|Home | About | Journals | Submit | Contact Us | Français|
The targeted therapeutics sorafenib and vorinostat interact in a synergistic fashion to kill carcinoma cells by activating CD95, and this drug combination is entering phase I evaluation. In this study we determined how CD95 is activated by treatment with this drug combination. Low doses of sorafenib and vorinostat but not the individual drugs rapidly increased ROS, Ca2+ and ceramide levels in GI tumor cells. The production of ROS was reduced in Rho zero cells. Quenching ROS blocked drug-induced CD95 surface localization and apoptosis. ROS generation, CD95 activation and cell killing was also blocked by quenching of induced Ca2+ levels or by inhibition of PP2A. Inhibition of acidic sphingomyelinase or de novo ceramide generation blocked the induction of ROS however combined inhibition of both acidic sphingomyelinase and de novo ceramide generation was required to block the induction of Ca2+. Quenching of ROS did not impact on drug-induced ceramide/dihydro-ceramide levels whereas quenching of Ca2+ reduced the ceramide increase. Sorafenib and vorinostat treatment radiosensitized liver and pancreatic cancer cells, an effect that was suppressed by quenching ROS or knock down of LASS6. Further, sorafenib and vorinostat treatment suppressed the growth of pancreatic tumors in vivo. Our findings demonstrate that induction of cytosolic Ca2+ by sorafenib and vorinostat is a primary event that elevates dihydroceramide levels, each essential steps in ROS generation that promotes CD95 activation.
In the United States, hepatoma and pancreatic carcinomas have 5 year survival rates of less than 10% and less than 5%, respectively (1, 2). These statistics emphasize the need to develop novel therapies against these lethal malignancies.
The extracellular signal–regulated kinase 1/2 (ERK1/2) pathway is frequently dysregulated in neoplastic transformation (3–5). The ERK1/2 module comprises, along with c-Jun NH2-terminal kinase (JNK1/2) and p38 MAPK, members of the MAPK super-family. These kinases are involved in responses to diverse mitogens and stresses and have also been implicated in survival processes. Activation of the ERK1/2 pathway is generally associated with survival whereas induction of JNK1/2 and p38 MAPK pathways generally signals apoptosis. Although the mechanisms by which ERK1/2 activation promote survival are not fully characterized, a number of anti-apoptotic effector proteins have been identified, including increased expression of anti-apoptotic proteins such as c-FLIP (6–11).
Sorafenib is a multi-kinase inhibitor that was originally developed as an inhibitor of Raf-1, but which was subsequently shown to inhibit multiple other kinases, including class III tyrosine kinase receptors such as platelet-derived growth factor, vascular endothelial growth factor receptors 1 and 2, c-Kit and FLT3 (12–14). Anti-tumor effects of sorafenib in renal cell carcinoma and in hepatoma have been ascribed to anti-angiogenic actions of this agent through inhibition of the growth factor receptors (15–17). Several groups have shown in vitro that sorafenib kills human leukemia cells at concentrations below the maximum achievable dose (Cmax) of 15–20 μM, through a mechanisminvolving down-regulation of the anti-apoptotic BCL-2 family member MCL-1 (18, 19). In these studies sorafenib-mediated MCL-1 down-regulation occurred through a translational rather than a transcriptional or post-translational process that was mediated by endoplasmic reticulum (ER) stress signaling (20, 21). This suggests that the previously observed anti-tumor effects of sorafenib are mediated by a combination of inhibition of Raf family kinases; receptor tyrosine kinases that signal angiogenesis; and the induction of ER stress signaling.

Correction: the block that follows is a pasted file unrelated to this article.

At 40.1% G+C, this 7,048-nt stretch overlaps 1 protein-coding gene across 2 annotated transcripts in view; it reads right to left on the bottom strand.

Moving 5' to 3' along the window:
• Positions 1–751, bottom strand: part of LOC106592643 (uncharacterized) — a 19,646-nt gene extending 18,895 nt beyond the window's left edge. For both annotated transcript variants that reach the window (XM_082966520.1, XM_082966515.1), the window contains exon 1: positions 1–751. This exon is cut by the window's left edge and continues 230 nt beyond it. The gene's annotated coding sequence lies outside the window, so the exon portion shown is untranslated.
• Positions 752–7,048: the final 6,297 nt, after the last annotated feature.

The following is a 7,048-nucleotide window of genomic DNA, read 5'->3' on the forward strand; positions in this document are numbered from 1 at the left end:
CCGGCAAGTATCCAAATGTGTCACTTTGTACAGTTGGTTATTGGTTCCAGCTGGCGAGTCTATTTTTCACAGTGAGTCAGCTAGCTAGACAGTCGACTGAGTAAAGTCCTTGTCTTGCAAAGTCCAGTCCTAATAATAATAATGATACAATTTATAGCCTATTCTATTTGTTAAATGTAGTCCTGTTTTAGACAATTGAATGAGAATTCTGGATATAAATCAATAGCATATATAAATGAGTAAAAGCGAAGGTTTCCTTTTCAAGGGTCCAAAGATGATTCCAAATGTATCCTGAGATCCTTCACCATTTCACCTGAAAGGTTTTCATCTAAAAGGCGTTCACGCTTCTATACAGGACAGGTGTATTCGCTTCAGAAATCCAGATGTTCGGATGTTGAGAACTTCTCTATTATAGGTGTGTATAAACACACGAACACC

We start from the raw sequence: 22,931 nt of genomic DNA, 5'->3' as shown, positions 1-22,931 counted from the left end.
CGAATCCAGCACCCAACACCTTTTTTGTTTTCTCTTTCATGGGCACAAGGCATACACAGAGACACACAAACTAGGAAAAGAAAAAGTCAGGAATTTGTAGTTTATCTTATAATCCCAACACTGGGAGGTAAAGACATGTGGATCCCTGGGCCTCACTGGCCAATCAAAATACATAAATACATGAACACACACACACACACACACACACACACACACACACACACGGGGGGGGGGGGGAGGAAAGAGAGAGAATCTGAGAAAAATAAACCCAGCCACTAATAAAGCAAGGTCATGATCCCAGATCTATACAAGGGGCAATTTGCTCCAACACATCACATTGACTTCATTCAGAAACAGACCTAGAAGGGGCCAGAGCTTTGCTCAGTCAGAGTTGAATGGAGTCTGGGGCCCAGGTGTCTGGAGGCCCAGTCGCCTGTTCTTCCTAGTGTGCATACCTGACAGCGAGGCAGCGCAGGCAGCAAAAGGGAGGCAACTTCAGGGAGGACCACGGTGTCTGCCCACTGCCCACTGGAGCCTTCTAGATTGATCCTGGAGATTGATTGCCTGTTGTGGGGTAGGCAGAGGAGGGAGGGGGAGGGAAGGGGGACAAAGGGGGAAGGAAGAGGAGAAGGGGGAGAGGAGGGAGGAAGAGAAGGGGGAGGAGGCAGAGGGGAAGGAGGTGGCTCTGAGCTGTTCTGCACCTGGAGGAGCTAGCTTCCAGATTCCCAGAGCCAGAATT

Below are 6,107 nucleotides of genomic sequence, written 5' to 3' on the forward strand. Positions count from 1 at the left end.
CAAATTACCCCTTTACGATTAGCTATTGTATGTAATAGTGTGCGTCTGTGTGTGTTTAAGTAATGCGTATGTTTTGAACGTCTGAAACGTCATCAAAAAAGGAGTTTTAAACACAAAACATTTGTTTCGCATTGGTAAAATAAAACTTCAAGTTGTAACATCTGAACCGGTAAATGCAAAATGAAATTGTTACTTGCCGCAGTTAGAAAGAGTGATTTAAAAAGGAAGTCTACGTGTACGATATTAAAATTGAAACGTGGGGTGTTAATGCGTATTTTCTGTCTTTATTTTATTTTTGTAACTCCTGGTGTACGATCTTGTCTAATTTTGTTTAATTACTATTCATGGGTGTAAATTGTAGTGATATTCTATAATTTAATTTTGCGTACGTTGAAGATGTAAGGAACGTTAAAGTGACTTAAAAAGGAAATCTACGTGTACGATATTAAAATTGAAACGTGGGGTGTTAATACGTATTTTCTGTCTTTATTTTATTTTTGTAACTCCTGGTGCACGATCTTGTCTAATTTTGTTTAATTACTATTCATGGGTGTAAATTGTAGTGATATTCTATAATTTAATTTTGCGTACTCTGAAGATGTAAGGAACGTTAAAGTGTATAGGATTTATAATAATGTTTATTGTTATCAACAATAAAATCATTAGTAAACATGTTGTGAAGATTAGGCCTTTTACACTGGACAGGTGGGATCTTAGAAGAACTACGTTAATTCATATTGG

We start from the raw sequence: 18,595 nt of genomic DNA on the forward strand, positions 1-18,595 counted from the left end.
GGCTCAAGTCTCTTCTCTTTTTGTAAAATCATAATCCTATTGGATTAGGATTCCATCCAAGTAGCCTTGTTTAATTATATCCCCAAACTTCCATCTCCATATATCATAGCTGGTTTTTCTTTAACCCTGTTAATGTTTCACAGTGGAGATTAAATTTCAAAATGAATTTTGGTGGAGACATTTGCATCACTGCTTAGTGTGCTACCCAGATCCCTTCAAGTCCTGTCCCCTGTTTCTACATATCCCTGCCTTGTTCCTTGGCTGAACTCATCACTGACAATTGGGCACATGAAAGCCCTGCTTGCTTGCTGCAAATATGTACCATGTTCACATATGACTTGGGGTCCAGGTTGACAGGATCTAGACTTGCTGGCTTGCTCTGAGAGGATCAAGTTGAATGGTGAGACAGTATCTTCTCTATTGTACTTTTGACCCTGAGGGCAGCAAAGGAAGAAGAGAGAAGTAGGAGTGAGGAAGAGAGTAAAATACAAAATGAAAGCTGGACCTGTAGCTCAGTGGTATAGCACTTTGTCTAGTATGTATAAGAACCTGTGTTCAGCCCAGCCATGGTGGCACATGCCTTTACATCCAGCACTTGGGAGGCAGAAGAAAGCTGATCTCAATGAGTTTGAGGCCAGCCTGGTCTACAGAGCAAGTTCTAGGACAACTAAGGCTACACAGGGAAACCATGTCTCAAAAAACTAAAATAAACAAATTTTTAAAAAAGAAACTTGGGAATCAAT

Histone deacetylase inhibitors (HDACI) represent a class ofagents that act by blocking histone de-acetylation, thereby modifying chromatin structure and gene transcription. HDACIs promote histone acetylation and neutralization of positively charged lysine residues onhistone tails, allowing chromatin to assume a more open conformation, which favors transcription (22). HDACIs also induce acetylation of other non-histone targets, actions that may have plieotropic biological consequences, including inhibition of HSP90 function, induction of oxidative injury and up-regulation of death receptor expression (23–25). With respect to combinatorial drug studies with a multi-kinase inhibitor such as sorafenib, HDACIs are of interest in that they also down-regulate multiple oncogenic kinases by interfering with HSP90 function, leading to proteasomal degradation of these proteins. Vorinostat (Zolinza™) is a hydroxamic acid HDACI that has shown preliminary pre-clinical evidence of activity in hepatoma and other malignancies with a Cmax of ~9 μM (26–28).
We have recently published that sorafenib and vorinostat to interact to kill in a wide range of tumor cell types via activation of the CD95 extrinsic apoptotic pathway (29, 30). The present studies have extended in greater molecular detail our analyses to understanding how sorafenib and vorinostat interact to promote CD95 activation.
Sorafenib tosylate (Bayer) and vorinostat (Merck) were provided by the Cancer Treatment and Evaluation Program, NCI/NIH(Bethesda, MD). Commercially available validated short hairpin RNA molecules to knock down RNA/protein levels were from Qiagen (Valencia, CA): CD95 (SI02654463; SI03118255). The kit to assay PP2A activity was purchased from Millipore (Billerica, MA). Reagents and performance of experimental procedures were described in (20, 21, 29–37).